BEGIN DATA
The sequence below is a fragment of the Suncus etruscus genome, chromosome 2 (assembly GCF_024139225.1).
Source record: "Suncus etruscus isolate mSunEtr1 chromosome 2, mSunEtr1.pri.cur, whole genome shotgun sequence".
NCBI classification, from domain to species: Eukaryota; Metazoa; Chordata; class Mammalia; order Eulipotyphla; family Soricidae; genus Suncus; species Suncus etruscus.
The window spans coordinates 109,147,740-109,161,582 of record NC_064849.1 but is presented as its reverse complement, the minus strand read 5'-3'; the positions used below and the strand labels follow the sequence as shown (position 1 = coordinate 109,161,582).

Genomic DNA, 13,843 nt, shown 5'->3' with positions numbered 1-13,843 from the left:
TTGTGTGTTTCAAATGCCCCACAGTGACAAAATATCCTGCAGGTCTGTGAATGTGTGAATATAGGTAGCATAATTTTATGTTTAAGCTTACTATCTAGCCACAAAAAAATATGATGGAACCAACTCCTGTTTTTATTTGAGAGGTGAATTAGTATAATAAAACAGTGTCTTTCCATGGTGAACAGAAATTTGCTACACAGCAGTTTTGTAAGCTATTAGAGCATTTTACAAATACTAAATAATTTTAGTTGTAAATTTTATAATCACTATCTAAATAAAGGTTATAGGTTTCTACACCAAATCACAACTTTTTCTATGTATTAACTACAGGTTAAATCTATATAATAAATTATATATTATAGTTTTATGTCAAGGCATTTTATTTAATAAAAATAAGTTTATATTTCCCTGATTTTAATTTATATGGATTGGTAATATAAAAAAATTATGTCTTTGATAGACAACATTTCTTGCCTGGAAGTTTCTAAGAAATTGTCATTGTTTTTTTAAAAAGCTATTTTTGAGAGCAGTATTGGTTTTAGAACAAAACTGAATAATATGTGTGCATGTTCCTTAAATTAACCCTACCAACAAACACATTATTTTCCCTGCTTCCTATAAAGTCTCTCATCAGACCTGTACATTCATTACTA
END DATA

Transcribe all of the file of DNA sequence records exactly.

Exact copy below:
The sequence below is a fragment of the Suncus etruscus genome, chromosome 2 (assembly GCF_024139225.1).
Source record: "Suncus etruscus isolate mSunEtr1 chromosome 2, mSunEtr1.pri.cur, whole genome shotgun sequence".
NCBI classification, from domain to species: Eukaryota; Metazoa; Chordata; class Mammalia; order Eulipotyphla; family Soricidae; genus Suncus; species Suncus etruscus.
The window spans coordinates 109,147,740-109,161,582 of record NC_064849.1 but is presented as its reverse complement, the minus strand read 5'-3'; the positions used below and the strand labels follow the sequence as shown (position 1 = coordinate 109,161,582).

Genomic DNA, 13,843 nt, shown 5'->3' with positions numbered 1-13,843 from the left:
TTGTGTGTTTCAAATGCCCCACAGTGACAAAATATCCTGCAGGTCTGTGAATGTGTGAATATAGGTAGCATAATTTTATGTTTAAGCTTACTATCTAGCCACAAAAAAATATGATGGAACCAACTCCTGTTTTTATTTGAGAGGTGAATTAGTATAATAAAACAGTGTCTTTCCATGGTGAACAGAAATTTGCTACACAGCAGTTTTGTAAGCTATTAGAGCATTTTACAAATACTAAATAATTTTAGTTGTAAATTTTATAATCACTATCTAAATAAAGGTTATAGGTTTCTACACCAAATCACAACTTTTTCTATGTATTAACTACAGGTTAAATCTATATAATAAATTATATATTATAGTTTTATGTCAAGGCATTTTATTTAATAAAAATAAGTTTATATTTCCCTGATTTTAATTTATATGGATTGGTAATATAAAAAAATTATGTCTTTGATAGACAACATTTCTTGCCTGGAAGTTTCTAAGAAATTGTCATTGTTTTTTTAAAAAGCTATTTTTGAGAGCAGTATTGGTTTTAGAACAAAACTGAATAATATGTGTGCATGTTCCTTAAATTAACCCTACCAACAAACACATTATTTTCCCTGCTTCCTATAAAGTCTCTCATCAGACCTGTACATTCATTACTA